Remember the nostalgic days of MTV with Next, Parental Control, Are You The One?, and My Super Sweet 16? There’s one particular show that managed to stand out from the rest and became an instant cult-favorite sensation with the masses as it demonstrated the realities of becoming a young mother, unplanned and unprepared. While showing us their journey through young adulthood all while being responsible for the little humans they were bringing into the world, the young women of Teen Mom were instant hits with the public and even went on to star in spin-offs such as Teen Mom: Young and Pregnant, Teen Mum: Australia, Teen Mom Family Reunion, and Teen Mom OG.
According to Teen Mom OG star Cheyenne Floyd, The New Chapter of the reality television series is “completely different” from what the fandom has seen before. “The communication between the moms has grown through FaceTime, text, our massive group chat, [and] meeting up. There’s just a lot of crossovers that I feel like, in the past, we weren’t able to cover all the relationships between us,” she noted of her interactions with other castmates including Amber, Maci, Ashley, Catelynn, Briana, Leah, and Jade.
Floyd is currently a proud mother of two, including her daughter Ryder, 4, who she shares with Cory Wharton from MTV’s The Challenge. As she prepares for her new chapter as a wife to partner Zach Davis and mother to Ryder and son Ace Davis, 1, Floyd is putting her story on the frontline to share her reality. She continued, “Finally, we’re able to really see it through this next chapter of everybody’s lives. It’s pretty cool because everybody’s kids are different ages. You get a diversity of ages, parenting styles, and where everybody’s from. I’m excited for this chapter.”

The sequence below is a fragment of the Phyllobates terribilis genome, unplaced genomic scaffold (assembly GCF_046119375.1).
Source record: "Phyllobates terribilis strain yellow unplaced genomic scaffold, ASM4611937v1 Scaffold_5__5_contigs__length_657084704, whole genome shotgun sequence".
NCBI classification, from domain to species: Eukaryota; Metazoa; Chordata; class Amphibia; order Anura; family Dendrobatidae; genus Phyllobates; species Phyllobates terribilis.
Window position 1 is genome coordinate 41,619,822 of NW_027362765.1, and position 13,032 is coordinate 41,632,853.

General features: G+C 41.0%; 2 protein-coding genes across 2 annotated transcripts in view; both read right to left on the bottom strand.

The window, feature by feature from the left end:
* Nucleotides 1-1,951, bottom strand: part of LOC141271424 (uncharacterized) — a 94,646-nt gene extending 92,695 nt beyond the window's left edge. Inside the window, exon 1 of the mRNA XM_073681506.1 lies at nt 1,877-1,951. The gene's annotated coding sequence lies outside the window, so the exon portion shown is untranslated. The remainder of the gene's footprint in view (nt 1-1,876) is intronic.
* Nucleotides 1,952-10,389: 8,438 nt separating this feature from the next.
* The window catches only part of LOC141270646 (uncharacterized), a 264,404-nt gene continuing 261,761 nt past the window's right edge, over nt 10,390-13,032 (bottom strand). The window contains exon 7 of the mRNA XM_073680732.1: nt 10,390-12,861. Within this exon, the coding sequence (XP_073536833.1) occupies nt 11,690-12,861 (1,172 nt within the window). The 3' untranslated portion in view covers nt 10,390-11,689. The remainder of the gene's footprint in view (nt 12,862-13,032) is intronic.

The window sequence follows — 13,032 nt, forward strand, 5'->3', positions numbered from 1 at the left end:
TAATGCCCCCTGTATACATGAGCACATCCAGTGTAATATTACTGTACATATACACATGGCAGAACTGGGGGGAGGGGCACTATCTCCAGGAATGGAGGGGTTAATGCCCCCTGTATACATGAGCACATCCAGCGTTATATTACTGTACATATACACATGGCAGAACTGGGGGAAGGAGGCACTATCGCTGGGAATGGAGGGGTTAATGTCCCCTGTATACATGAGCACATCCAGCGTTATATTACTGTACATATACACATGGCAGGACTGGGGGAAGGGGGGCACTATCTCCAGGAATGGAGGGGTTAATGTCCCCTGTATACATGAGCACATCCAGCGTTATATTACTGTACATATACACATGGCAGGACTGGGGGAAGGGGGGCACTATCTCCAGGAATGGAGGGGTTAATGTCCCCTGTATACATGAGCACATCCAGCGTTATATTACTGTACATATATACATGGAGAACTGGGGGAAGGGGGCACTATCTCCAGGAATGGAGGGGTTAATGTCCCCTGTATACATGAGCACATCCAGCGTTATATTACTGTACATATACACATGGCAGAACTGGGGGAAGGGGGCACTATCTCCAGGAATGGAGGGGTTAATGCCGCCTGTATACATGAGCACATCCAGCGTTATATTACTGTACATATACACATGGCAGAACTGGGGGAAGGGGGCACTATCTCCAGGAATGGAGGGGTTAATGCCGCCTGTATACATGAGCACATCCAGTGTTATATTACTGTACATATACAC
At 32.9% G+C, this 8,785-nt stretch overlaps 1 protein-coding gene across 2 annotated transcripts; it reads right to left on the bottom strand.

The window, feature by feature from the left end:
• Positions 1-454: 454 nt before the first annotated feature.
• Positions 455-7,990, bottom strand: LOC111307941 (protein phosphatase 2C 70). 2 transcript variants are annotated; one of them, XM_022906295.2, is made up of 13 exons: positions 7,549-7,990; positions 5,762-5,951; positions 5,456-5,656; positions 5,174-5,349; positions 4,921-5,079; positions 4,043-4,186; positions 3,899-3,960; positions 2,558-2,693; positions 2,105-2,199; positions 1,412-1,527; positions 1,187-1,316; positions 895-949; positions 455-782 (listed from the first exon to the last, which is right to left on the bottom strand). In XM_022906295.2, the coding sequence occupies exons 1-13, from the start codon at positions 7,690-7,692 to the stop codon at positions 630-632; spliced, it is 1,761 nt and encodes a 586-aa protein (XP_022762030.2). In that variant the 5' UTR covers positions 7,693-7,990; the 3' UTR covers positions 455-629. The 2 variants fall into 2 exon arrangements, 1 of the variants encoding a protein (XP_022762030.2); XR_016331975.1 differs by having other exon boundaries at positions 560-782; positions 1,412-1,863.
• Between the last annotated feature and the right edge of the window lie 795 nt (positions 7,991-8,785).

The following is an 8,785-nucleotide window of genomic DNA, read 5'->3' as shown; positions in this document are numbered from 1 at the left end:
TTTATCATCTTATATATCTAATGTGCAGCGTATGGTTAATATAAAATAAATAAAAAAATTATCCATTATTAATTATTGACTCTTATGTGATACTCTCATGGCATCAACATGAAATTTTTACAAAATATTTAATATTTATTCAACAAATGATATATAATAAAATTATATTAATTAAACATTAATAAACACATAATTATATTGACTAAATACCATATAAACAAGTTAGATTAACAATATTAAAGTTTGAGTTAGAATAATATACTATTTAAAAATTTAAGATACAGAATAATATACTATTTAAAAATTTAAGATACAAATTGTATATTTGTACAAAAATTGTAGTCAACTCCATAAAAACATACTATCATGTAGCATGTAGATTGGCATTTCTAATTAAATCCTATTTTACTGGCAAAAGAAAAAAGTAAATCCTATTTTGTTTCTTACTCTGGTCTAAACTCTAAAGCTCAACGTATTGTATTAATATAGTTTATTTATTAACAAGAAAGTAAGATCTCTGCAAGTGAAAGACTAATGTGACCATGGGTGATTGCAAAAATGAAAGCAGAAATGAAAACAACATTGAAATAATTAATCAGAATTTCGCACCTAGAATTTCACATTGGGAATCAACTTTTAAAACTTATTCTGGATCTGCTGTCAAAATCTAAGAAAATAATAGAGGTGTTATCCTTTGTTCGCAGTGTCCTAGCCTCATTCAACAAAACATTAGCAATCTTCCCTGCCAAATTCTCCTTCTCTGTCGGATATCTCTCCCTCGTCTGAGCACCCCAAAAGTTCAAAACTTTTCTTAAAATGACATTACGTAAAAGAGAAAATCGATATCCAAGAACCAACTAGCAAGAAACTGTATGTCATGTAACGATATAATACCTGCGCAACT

Ahead of the premiere of Teen Mom: The Next Chapter, which debuts on September 6, Girls United spoke with Floyd about the joys of motherhood, how she manages her mental health as a young mom, and how she teaches Ryder self-love as a young Black girl.
Girls United: What were some of the most difficult challenges of becoming a young mom?
Cheyenne Floyd: “When I got pregnant with Ryder, I just graduated college. I just finished doing two shows via MTV, and I really didn’t have any direction as far as what was next, and how am I even going to support, and take care of this little baby. I was still figuring out parenting with Cory. We just connected, and Ryder was six months, and I had to learn how to co-parent very quickly. I think we did a good job. There were times when I’m like, ‘I wish I could go back, and change this, and I could do this differently.’ You can’t beat yourself up, especially about things that happened in the past. I had a difficult pregnancy. The first two years were rough, but we got through them.”
What are some of the most common misconceptions that you’ve ever heard about teen motherhood?